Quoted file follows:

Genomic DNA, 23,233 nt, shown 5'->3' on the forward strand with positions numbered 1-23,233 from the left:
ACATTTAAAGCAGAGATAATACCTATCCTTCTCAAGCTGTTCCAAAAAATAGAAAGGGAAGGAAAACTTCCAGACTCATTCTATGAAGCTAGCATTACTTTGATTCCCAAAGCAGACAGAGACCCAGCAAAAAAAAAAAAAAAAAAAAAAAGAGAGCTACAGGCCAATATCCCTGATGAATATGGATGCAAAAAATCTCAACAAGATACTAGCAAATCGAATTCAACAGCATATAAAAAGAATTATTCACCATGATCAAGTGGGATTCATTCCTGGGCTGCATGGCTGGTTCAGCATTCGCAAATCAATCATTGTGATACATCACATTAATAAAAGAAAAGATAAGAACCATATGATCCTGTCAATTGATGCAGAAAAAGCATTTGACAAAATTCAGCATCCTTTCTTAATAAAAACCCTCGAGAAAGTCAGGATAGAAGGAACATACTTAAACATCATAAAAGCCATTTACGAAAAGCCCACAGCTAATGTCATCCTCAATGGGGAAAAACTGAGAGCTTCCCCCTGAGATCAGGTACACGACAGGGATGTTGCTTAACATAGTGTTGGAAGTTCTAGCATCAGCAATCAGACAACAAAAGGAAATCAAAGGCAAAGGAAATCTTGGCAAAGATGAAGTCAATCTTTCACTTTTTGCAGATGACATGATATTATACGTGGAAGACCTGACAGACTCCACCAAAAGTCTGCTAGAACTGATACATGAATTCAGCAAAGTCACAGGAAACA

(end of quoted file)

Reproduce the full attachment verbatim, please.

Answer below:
Genomic DNA, 23,233 nt, shown 5'->3' on the forward strand with positions numbered 1-23,233 from the left:
ACATTTAAAGCAGAGATAATACCTATCCTTCTCAAGCTGTTCCAAAAAATAGAAAGGGAAGGAAAACTTCCAGACTCATTCTATGAAGCTAGCATTACTTTGATTCCCAAAGCAGACAGAGACCCAGCAAAAAAAAAAAAAAAAAAAAAAAGAGAGCTACAGGCCAATATCCCTGATGAATATGGATGCAAAAAATCTCAACAAGATACTAGCAAATCGAATTCAACAGCATATAAAAAGAATTATTCACCATGATCAAGTGGGATTCATTCCTGGGCTGCATGGCTGGTTCAGCATTCGCAAATCAATCATTGTGATACATCACATTAATAAAAGAAAAGATAAGAACCATATGATCCTGTCAATTGATGCAGAAAAAGCATTTGACAAAATTCAGCATCCTTTCTTAATAAAAACCCTCGAGAAAGTCAGGATAGAAGGAACATACTTAAACATCATAAAAGCCATTTACGAAAAGCCCACAGCTAATGTCATCCTCAATGGGGAAAAACTGAGAGCTTCCCCCTGAGATCAGGTACACGACAGGGATGTTGCTTAACATAGTGTTGGAAGTTCTAGCATCAGCAATCAGACAACAAAAGGAAATCAAAGGCAAAGGAAATCTTGGCAAAGATGAAGTCAATCTTTCACTTTTTGCAGATGACATGATATTATACGTGGAAGACCTGACAGACTCCACCAAAAGTCTGCTAGAACTGATACATGAATTCAGCAAAGTCACAGGAAACA